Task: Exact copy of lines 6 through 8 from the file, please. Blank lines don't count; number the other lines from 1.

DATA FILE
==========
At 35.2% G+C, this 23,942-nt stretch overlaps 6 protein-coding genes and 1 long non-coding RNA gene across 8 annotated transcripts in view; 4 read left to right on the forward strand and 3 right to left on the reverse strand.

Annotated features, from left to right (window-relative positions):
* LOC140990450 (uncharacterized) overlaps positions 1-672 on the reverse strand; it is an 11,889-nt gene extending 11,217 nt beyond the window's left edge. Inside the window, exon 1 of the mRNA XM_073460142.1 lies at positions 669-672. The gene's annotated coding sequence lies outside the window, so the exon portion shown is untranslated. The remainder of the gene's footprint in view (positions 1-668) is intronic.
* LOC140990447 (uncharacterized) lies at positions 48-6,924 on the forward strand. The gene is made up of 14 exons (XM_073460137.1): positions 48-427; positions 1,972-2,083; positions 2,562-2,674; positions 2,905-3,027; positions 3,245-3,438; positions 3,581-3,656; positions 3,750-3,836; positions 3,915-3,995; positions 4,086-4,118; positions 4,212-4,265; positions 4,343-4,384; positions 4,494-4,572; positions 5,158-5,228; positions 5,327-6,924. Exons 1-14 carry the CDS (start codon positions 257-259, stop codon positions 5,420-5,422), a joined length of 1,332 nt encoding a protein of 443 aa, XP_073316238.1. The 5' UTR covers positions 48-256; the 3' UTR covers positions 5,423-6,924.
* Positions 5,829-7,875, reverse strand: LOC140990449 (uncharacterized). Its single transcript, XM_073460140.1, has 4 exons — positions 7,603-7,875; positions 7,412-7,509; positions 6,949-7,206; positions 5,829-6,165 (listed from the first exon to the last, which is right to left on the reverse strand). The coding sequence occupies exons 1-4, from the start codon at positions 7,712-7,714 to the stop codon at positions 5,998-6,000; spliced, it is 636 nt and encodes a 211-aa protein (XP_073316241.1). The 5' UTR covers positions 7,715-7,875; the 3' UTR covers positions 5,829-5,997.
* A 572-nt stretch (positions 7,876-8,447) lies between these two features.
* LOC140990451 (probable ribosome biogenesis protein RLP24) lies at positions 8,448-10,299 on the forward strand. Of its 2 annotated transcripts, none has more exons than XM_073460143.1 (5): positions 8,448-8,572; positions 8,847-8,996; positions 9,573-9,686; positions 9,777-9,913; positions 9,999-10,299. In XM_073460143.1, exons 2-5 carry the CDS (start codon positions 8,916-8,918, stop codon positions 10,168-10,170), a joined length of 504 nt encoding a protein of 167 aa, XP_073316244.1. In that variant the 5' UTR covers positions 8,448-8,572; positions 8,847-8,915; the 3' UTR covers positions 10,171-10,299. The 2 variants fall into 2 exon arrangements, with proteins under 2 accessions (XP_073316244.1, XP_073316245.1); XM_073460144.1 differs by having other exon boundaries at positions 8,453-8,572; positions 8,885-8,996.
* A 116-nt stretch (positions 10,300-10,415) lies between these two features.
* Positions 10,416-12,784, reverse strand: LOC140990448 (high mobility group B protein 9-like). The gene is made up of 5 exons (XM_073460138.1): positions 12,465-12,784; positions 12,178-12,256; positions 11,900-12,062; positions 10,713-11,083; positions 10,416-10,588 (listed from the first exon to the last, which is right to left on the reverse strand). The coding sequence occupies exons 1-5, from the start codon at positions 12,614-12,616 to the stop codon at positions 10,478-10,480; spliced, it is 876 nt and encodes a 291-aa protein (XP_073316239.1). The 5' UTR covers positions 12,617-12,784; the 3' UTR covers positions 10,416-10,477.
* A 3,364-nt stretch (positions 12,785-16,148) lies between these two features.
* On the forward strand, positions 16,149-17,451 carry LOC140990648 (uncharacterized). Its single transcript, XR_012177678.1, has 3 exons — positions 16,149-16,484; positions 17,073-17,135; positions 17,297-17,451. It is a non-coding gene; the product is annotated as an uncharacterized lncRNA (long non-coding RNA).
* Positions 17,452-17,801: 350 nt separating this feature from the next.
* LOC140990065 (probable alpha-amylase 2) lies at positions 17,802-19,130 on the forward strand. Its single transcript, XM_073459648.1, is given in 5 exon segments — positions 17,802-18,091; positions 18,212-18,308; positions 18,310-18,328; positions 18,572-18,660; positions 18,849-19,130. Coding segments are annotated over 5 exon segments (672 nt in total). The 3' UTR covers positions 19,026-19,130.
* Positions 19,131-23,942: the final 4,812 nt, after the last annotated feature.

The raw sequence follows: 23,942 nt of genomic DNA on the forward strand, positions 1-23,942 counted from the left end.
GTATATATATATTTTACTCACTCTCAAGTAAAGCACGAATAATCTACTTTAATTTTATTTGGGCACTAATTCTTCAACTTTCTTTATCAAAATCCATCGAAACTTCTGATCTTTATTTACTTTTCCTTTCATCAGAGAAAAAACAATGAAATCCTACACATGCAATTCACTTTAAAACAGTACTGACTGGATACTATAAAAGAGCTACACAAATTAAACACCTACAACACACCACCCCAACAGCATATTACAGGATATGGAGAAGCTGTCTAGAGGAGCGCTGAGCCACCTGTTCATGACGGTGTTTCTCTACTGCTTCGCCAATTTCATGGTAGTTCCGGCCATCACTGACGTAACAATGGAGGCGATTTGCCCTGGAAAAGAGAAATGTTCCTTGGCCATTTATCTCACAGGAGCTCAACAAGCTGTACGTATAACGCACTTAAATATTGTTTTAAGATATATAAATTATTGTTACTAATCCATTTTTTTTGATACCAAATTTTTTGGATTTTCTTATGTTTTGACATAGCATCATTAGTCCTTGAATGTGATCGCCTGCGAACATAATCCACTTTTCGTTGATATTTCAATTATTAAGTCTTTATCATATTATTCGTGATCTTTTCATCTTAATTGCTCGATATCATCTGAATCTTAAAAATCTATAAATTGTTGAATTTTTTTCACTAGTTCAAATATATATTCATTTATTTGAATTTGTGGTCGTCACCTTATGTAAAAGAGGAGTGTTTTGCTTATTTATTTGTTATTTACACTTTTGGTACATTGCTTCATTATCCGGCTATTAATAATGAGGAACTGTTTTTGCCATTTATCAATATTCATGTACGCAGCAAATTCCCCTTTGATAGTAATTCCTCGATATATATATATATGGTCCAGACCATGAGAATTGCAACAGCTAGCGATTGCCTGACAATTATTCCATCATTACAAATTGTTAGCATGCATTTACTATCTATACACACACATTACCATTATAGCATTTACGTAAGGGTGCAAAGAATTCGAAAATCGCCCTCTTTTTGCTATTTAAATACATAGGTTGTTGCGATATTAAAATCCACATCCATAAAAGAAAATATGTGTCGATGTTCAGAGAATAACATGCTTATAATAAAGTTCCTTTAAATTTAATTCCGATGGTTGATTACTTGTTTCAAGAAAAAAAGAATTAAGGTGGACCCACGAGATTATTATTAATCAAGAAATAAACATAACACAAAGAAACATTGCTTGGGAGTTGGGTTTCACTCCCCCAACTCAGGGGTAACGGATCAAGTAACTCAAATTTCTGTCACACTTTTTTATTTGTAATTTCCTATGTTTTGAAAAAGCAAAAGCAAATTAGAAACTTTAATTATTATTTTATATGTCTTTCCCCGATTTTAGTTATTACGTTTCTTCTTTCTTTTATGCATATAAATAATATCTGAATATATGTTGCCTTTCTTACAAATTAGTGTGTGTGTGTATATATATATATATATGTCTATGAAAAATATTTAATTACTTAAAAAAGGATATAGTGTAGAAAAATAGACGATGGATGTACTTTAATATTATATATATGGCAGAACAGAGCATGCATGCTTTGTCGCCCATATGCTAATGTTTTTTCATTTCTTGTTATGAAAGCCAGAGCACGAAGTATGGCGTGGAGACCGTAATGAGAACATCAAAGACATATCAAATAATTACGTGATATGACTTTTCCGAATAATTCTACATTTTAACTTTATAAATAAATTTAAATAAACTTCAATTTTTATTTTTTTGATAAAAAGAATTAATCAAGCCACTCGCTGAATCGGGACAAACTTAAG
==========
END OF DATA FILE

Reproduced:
* A 572-nt stretch (positions 7,876-8,447) lies between these two features.
* LOC140990451 (probable ribosome biogenesis protein RLP24) lies at positions 8,448-10,299 on the forward strand. Of its 2 annotated transcripts, none has more exons than XM_073460143.1 (5): positions 8,448-8,572; positions 8,847-8,996; positions 9,573-9,686; positions 9,777-9,913; positions 9,999-10,299. In XM_073460143.1, exons 2-5 carry the CDS (start codon positions 8,916-8,918, stop codon positions 10,168-10,170), a joined length of 504 nt encoding a protein of 167 aa, XP_073316244.1. In that variant the 5' UTR covers positions 8,448-8,572; positions 8,847-8,915; the 3' UTR covers positions 10,171-10,299. The 2 variants fall into 2 exon arrangements, with proteins under 2 accessions (XP_073316244.1, XP_073316245.1); XM_073460144.1 differs by having other exon boundaries at positions 8,453-8,572; positions 8,885-8,996.
* A 116-nt stretch (positions 10,300-10,415) lies between these two features.